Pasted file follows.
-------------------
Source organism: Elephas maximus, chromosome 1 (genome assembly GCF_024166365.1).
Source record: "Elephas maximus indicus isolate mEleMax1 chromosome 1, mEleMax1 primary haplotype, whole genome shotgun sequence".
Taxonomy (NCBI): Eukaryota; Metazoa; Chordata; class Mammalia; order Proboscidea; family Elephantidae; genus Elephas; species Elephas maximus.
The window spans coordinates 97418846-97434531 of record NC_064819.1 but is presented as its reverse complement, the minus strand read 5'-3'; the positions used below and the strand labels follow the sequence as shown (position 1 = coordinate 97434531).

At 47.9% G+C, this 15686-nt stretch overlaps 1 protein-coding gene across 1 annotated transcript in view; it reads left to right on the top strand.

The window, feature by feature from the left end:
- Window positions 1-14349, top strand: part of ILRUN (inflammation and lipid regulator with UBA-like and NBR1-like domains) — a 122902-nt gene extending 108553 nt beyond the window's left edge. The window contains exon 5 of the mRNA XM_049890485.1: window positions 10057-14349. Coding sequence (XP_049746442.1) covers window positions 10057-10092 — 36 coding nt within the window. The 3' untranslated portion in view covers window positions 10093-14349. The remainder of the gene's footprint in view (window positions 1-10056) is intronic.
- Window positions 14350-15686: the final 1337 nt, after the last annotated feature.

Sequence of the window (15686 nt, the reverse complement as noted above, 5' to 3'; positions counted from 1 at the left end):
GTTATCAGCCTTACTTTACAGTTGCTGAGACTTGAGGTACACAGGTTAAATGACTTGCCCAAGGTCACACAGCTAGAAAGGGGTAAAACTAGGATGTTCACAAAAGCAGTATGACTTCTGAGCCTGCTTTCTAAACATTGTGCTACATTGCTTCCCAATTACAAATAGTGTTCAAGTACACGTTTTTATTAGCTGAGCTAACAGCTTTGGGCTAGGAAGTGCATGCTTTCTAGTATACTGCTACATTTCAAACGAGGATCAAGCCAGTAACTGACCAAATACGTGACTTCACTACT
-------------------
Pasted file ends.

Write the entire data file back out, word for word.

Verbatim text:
Source organism: Elephas maximus, chromosome 1 (genome assembly GCF_024166365.1).
Source record: "Elephas maximus indicus isolate mEleMax1 chromosome 1, mEleMax1 primary haplotype, whole genome shotgun sequence".
Taxonomy (NCBI): Eukaryota; Metazoa; Chordata; class Mammalia; order Proboscidea; family Elephantidae; genus Elephas; species Elephas maximus.
The window spans coordinates 97418846-97434531 of record NC_064819.1 but is presented as its reverse complement, the minus strand read 5'-3'; the positions used below and the strand labels follow the sequence as shown (position 1 = coordinate 97434531).

At 47.9% G+C, this 15686-nt stretch overlaps 1 protein-coding gene across 1 annotated transcript in view; it reads left to right on the top strand.

The window, feature by feature from the left end:
- Window positions 1-14349, top strand: part of ILRUN (inflammation and lipid regulator with UBA-like and NBR1-like domains) — a 122902-nt gene extending 108553 nt beyond the window's left edge. The window contains exon 5 of the mRNA XM_049890485.1: window positions 10057-14349. Coding sequence (XP_049746442.1) covers window positions 10057-10092 — 36 coding nt within the window. The 3' untranslated portion in view covers window positions 10093-14349. The remainder of the gene's footprint in view (window positions 1-10056) is intronic.
- Window positions 14350-15686: the final 1337 nt, after the last annotated feature.

Sequence of the window (15686 nt, the reverse complement as noted above, 5' to 3'; positions counted from 1 at the left end):
GTTATCAGCCTTACTTTACAGTTGCTGAGACTTGAGGTACACAGGTTAAATGACTTGCCCAAGGTCACACAGCTAGAAAGGGGTAAAACTAGGATGTTCACAAAAGCAGTATGACTTCTGAGCCTGCTTTCTAAACATTGTGCTACATTGCTTCCCAATTACAAATAGTGTTCAAGTACACGTTTTTATTAGCTGAGCTAACAGCTTTGGGCTAGGAAGTGCATGCTTTCTAGTATACTGCTACATTTCAAACGAGGATCAAGCCAGTAACTGACCAAATACGTGACTTCACTACT